Afghanistan humanitarian crisis: No winners in this unending great game
While there is little progress on helping end the deep misery of Afghans after the US army hastily left their country on August 15, 2021, and the Ashraf Ghani government that it had propped up expectedly collapsed, the regional powers like China, Russia and India are exploring whether they can use the happenings in Afghanistan to rework the new balance of power in the region.
This was visible when the Indian government held its annual dialogue with the foreign ministers of 5 Central Asian countries and Islamabad chose to host a conversation with the representatives of Organization of Islamic Countries (OIC) to find a solution to the problem of a bankrupt Afghanistan. Interestingly, the Central Asian countries that still follow the diktats of Russian President Vladimir Putin and are members of the OIC with three of them being Afghanistan’s neighbors chose to stay away from the Islamabad meet.
There’s gloating in the Indian security establishment after Islamabad’s OIC enterprise was spurned by these countries but the painful truth is that all the moves on the geopolitical chessboard that have been made by these countries are unlikely to bring early and urgent relief to many Afghans who are going through a dark, nightmarish and hungry winter.
To compound their misery, the neighboring countries have shut their door on them. Pakistan’s fencing of the Durand line is slowly getting completed. And India, which was considered a second home by many Afghans not just canceled all the visas, but also refused to graant fresh ones to them.
When the National Security Advisor, Ajit Doval, hosted a regional dialogue on Afghanistan which was boycotted by Pakistan and China, but attended by Russia, Iran and five Central Asian countries, it became apparent that the neighboring countries were not in any great hurry to provide relief to the Afghans, instead they were keen to use the departure of US troops and the coming of Taliban to achieve certain foreign policy objectives.
India that hosted the regional dialogue found its views on Taliban and the threat of radicalization in the South and Central Asian region finding favor with the participants of the conference. Indian government sources claim that Russia, unlike its close ally China, is mistrustful of the Taliban.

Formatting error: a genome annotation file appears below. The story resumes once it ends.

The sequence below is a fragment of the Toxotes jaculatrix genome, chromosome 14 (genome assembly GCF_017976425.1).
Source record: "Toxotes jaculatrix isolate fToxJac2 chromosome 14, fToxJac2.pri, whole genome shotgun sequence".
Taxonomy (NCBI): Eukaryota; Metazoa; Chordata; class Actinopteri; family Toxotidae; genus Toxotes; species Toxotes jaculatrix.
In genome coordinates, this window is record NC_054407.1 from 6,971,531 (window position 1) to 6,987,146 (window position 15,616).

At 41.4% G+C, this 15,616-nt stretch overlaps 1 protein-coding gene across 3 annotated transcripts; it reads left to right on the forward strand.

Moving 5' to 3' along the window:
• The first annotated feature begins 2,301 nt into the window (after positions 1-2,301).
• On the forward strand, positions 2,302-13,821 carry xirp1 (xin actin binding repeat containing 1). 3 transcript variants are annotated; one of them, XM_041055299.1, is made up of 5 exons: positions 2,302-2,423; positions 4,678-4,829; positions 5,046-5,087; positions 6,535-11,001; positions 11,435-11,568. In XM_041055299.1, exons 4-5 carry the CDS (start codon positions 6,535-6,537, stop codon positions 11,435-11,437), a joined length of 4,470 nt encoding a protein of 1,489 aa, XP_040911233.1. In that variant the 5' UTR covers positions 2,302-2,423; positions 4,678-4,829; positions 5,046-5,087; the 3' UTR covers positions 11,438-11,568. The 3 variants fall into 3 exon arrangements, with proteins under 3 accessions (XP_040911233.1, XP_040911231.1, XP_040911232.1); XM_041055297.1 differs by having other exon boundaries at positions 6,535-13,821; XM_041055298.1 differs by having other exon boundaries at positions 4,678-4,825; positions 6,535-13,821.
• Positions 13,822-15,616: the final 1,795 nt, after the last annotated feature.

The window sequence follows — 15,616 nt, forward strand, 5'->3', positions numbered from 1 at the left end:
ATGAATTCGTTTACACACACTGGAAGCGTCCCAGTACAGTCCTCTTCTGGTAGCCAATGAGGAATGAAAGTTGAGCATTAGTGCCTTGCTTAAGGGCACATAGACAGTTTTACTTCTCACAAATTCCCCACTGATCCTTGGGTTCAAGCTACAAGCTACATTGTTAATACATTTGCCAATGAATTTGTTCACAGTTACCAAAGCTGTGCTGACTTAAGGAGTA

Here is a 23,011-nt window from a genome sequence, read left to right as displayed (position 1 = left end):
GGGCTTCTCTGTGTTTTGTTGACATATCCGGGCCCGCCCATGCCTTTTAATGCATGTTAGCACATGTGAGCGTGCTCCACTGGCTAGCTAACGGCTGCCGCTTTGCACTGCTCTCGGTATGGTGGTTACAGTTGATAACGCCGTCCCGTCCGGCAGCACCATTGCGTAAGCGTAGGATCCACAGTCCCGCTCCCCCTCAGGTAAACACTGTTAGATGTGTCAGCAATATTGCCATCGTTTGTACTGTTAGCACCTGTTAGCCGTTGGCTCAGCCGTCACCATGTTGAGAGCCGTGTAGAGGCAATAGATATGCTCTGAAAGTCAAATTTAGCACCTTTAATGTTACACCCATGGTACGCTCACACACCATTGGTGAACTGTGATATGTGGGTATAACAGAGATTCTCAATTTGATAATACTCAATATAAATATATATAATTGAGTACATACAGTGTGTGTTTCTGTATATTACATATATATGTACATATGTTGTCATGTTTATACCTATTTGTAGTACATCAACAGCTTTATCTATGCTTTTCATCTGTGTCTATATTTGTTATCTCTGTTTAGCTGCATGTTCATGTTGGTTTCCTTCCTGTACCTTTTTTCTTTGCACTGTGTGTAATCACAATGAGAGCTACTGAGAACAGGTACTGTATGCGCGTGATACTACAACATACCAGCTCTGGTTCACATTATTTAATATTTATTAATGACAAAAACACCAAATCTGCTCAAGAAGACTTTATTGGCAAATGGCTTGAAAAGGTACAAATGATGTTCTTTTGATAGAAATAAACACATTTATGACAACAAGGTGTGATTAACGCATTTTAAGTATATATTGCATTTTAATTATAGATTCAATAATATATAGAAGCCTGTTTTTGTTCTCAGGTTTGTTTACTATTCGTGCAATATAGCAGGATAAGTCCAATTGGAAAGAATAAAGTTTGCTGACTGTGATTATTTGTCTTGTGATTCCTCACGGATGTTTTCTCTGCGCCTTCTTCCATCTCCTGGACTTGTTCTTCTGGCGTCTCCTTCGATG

Russians that have long and granular experience of dealing with different shades of radicalization in Afghanistan seemed to be of the view that it was not possible to do business with Taliban. This represents a shift in their stand before the US left Kabul. During the run up to that epochal moment, the Russians were desperate to see the back of American troops and also wanted to collaborate with them to diminish the sway of the Islamic State Khorasan (ISK) in Afghanistan. Russians used to insist that the ISK terrorists were ferried from some ungoverned spaces of Pakistan and Central Asia to Kabul. Their purpose, Russians believed, was to spread extremist violence in Central Asia and hurt Moscow’s arc of influence in the erstwhile Soviet Republic.
While Russians and the Chinese are happy that the US troops have left Afghanistan, they are trying to weigh different geo-strategic options to carve a reality. China in its desperation to make its expensive $53 billion China Pakistan Economic Corridor (CPEC) viable, does not want to antagonize the Taliban or any extremist group that is active along the route of CPEC. That’s the reason that it is not only chatting with Afghanistan’s Taliban, but also working closely with Pakistan to gain control over the group that runs the country.